For starters, Siri got the a major feature that Google Now once had exclusively: preemptive notifications, which interrupt you with important information rather than waiting for you to ask. The next Siri, in the upcoming iOS 9, will feature integration with (and reliance upon) Spotlight search, as well as Apple's Calendar and Maps applications.
So if you're an iPhone user like me who favors Google Search, Google Calendar and Google Maps, Siri won't let you take full advantage unless you switch to Apple's alternatives.
Like the Now on Tap feature in Google Now, Siri will offer developers an API for third-party integration. Needless to say, these will be iOS apps and no other kind.
Both Google Now and Siri just got way, way better. But they both achieved those improvements by favoring the full-time, exclusive use of either Google or Apple apps, services and operating systems.
Let's follow two trend lines and see where we end up. The first is the way virtual assistant apps are becoming increasingly reliant on an entourage of products from a single company.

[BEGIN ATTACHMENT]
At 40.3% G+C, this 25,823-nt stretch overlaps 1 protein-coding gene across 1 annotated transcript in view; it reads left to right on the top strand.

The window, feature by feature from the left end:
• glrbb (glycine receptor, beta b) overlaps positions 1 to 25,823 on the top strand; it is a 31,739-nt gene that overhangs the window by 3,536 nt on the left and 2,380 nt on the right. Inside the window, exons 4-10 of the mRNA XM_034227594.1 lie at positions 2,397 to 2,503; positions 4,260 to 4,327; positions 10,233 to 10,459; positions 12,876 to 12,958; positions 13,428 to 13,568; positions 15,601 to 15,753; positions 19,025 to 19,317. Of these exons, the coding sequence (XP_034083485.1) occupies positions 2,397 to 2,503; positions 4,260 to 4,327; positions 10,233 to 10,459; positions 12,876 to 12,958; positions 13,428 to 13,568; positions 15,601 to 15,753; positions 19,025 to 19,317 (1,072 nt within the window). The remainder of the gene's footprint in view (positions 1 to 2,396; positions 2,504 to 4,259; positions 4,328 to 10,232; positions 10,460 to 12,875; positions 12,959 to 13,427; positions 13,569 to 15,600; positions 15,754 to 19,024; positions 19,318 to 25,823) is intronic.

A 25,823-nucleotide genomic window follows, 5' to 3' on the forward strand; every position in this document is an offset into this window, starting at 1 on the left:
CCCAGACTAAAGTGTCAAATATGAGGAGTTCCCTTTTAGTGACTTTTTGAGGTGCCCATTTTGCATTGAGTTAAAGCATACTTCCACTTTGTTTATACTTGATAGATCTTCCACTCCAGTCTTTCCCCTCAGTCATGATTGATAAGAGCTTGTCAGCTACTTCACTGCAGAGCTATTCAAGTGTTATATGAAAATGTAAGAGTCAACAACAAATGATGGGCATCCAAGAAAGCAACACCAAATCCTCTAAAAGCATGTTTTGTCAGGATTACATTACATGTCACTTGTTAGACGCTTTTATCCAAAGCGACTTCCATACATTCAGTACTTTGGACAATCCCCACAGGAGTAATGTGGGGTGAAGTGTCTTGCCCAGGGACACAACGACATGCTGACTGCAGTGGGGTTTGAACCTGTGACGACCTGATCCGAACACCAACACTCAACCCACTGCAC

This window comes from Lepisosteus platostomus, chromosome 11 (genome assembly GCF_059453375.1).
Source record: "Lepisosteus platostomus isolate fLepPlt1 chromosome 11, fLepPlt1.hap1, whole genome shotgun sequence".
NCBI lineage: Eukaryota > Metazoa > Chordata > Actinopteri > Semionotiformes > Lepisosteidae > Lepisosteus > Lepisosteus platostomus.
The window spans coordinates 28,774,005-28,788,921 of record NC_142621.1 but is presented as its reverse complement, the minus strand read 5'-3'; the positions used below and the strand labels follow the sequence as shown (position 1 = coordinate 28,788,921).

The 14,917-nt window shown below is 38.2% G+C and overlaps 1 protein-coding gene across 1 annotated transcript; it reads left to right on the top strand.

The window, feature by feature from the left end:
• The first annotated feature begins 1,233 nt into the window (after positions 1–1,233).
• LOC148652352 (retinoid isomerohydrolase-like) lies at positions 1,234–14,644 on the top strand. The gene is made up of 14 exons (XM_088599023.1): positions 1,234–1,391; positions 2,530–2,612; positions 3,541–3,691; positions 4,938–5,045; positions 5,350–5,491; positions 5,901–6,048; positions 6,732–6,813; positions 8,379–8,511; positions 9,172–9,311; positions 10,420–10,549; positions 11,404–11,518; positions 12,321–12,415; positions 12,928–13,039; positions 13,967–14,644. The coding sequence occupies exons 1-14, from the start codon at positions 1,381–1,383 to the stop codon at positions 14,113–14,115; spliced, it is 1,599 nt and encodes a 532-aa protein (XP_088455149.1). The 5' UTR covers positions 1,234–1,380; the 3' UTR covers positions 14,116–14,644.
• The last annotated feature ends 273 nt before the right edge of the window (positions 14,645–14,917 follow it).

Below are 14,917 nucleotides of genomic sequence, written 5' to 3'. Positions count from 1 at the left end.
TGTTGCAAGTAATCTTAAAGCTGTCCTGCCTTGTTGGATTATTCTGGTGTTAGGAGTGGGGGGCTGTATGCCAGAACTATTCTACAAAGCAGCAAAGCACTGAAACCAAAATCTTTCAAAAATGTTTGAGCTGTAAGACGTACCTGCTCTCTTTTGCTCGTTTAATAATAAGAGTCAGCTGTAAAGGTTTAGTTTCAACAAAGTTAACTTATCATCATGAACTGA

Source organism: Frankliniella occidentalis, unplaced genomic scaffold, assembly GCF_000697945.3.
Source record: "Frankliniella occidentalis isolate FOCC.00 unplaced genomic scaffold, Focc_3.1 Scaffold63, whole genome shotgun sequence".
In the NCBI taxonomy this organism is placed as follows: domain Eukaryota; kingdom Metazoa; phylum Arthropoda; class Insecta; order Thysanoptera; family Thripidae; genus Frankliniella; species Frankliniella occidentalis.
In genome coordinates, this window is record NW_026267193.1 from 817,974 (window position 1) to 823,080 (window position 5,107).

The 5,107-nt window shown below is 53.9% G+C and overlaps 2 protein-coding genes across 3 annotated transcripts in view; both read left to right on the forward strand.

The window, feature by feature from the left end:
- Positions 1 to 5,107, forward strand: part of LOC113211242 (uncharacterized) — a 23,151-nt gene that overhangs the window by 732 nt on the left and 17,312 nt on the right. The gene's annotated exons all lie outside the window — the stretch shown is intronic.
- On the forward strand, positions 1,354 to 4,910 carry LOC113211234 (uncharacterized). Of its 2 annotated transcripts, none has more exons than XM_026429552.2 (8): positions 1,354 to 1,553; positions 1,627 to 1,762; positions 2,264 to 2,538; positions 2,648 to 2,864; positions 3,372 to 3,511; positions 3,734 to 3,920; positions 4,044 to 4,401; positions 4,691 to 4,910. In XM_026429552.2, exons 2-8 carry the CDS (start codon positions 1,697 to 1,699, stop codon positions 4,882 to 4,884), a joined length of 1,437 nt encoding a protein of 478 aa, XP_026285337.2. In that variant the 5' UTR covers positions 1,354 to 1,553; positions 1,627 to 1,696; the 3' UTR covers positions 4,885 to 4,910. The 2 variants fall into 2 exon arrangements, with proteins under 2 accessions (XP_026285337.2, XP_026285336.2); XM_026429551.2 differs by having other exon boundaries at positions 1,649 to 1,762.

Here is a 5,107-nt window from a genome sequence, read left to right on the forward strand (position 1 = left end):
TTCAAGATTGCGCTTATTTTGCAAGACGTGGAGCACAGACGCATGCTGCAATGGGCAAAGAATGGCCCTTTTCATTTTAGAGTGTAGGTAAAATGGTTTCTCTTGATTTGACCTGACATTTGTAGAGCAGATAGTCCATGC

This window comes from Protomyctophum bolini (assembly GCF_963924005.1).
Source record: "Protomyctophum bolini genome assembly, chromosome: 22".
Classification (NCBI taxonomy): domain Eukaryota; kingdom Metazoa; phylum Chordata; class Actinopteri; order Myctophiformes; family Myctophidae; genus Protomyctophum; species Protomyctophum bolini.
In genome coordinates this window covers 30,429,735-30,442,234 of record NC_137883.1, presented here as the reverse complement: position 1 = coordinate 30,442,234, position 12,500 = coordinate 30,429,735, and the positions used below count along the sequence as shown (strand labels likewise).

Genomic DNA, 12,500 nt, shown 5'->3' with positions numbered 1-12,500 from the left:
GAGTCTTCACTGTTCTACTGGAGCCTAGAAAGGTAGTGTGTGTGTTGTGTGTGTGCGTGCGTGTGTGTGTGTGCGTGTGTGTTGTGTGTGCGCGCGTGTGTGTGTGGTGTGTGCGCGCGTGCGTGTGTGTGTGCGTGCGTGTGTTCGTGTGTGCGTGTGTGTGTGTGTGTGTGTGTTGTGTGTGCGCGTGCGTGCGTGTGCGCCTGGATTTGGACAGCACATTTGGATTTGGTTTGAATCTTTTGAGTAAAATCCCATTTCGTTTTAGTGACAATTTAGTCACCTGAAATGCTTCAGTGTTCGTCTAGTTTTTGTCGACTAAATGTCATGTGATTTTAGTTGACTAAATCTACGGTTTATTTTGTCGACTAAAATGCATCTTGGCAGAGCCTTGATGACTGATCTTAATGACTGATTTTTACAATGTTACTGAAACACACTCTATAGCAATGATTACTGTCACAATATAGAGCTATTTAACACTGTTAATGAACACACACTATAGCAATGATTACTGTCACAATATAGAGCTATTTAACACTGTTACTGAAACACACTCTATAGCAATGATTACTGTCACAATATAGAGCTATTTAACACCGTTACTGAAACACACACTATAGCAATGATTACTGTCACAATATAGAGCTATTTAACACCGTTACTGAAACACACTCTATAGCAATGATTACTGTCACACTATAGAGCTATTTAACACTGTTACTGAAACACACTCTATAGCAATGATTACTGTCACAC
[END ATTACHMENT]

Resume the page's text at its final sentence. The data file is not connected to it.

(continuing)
The second is they way users are becoming increasingly reliant on virtual assistant apps. As we move into the wearable era, and as virtual assistants like Google Now and Siri become better, we'll depend on them more and we'll believe them to be more important and central to us in our daily lives.
As these trends converge, people like me will be forced to stop using Google services on Apple hardware; we’ll have to fully embrace one platform at the expense of the other.
And there's one other factor forcing the choice between Google and Apple: Apple's business model.
Apple's mission to replace Google services
Google makes its money on advertising, mostly. So Google has an interest in encouraging people like me to use advertiser-supported Google services on my Apple hardware.
Google tries to make its apps work as well as possible on iOS. One recent example emerged last week in the Google Maps for iOS app. Let's say you're using Google Maps on your desktop computer and you want to send a location to your phone. Google can't enable this feature for iPhone users in the same way it does on Android because it doesn't have the same access to the mobile operating system. So Google came up with a brilliant workaround that uses notifications to transfer the command. (To use the feature, enable notifications for Maps in your iPhone's Settings, then a new "Send to device" link will appear in Maps for any location you find via a Maps search.)